Nonfiction, True Crime


Rating: 5 out of 5.
  • Genre: Literary True Crime
  • Page Numbers: 288
  • Buy: Amazon


Part memoir and part literary true crime, Tell Me Everything is the mesmerizing story of a landmark sexual assault investigation and the private investigator who helped crack it open.

Erika Krouse has one of those faces. “I don’t know why I’m telling you this,” people say, spilling confessions. In fall 2002, Krouse accepts a new contract job investigating lawsuits as a private investigator. The role seems perfect for her, but she quickly realizes she has no idea what she’s doing. Then a lawyer named Grayson assigns her to investigate a sexual assault, a college student who was attacked by football players and recruits at a party a year earlier. Krouse knows she should turn the assignment down; her own history with sexual violence makes it all too personal. But she takes the job anyway, inspired by Grayson’s conviction that he could help change things forever–and maybe she could, too.

Over the next five years, Krouse learns everything she can about P. I. technique, tracking down witnesses and investigating a culture of sexual assault and harassment ingrained in the university’s football program. But as the investigation grows into a national scandal and a historic civil rights case, she finds herself increasingly consumed. When the case and her life both implode at the same time, she must figure out how to help win the case without losing herself.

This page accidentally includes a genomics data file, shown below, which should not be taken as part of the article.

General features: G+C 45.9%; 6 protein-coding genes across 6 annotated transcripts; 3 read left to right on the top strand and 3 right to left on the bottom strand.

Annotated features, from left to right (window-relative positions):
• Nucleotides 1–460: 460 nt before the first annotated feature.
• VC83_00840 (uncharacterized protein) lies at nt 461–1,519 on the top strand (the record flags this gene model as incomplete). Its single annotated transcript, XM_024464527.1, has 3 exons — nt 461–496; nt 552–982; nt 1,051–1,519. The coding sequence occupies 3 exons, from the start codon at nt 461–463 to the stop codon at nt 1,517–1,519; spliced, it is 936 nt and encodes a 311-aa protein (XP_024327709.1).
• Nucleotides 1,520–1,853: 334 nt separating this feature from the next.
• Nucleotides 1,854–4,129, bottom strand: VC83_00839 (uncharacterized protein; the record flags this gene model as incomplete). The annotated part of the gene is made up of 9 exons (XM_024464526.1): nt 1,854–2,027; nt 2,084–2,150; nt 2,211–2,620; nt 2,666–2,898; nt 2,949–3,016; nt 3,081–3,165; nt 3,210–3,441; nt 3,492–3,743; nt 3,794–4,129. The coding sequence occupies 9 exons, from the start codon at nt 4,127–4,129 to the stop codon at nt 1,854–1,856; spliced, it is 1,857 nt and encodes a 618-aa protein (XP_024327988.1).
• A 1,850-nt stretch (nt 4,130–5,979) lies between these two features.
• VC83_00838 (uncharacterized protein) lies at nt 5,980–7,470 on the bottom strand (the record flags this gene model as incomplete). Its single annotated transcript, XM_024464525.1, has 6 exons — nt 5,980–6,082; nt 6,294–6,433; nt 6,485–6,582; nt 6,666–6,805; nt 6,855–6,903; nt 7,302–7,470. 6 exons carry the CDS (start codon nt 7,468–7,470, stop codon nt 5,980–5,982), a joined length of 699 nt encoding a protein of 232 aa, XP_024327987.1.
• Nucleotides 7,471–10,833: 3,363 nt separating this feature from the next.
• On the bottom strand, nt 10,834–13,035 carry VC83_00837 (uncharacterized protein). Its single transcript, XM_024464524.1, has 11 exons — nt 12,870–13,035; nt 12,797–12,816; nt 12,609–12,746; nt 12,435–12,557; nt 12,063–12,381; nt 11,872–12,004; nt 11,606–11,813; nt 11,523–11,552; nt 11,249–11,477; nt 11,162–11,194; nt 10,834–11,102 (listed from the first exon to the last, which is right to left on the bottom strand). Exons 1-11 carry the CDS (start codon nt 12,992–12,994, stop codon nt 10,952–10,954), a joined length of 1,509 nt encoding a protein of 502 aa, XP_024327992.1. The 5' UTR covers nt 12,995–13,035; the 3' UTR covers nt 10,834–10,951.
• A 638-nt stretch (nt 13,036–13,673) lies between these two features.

My Take:

Oh boy. This book…I could not stop talking about it while I was reading it. I was appalled by the treatment of these women by their university, which was not named in the book, but one Google search named it as the University of Colorado at Boulder.

Krause covers the civil suit involving UC players and recruits gang raping a girl at a party. The DA refused to prosecute despite the evidence, so the girl sued the university, focusing on how they had failed to follow Title IX guidelines. As the civil suit continued, around eleven more girls came forward with similar stories. Krause was the PI for the case, and she layers the tale with examples of her dealing with her own trauma.

She also does a fantastic job of dealing with the dark subject matter in a way that is helpful instead of harmful to readers who’ve also experienced sexual abuse. She never goes into too much detail about the rape(s), but it’s enough.

Because this book highlights drastic injustices, I’m not sure I’d call it my favorite book I’ve read this year, but it might be the most important book I’ve read this year.


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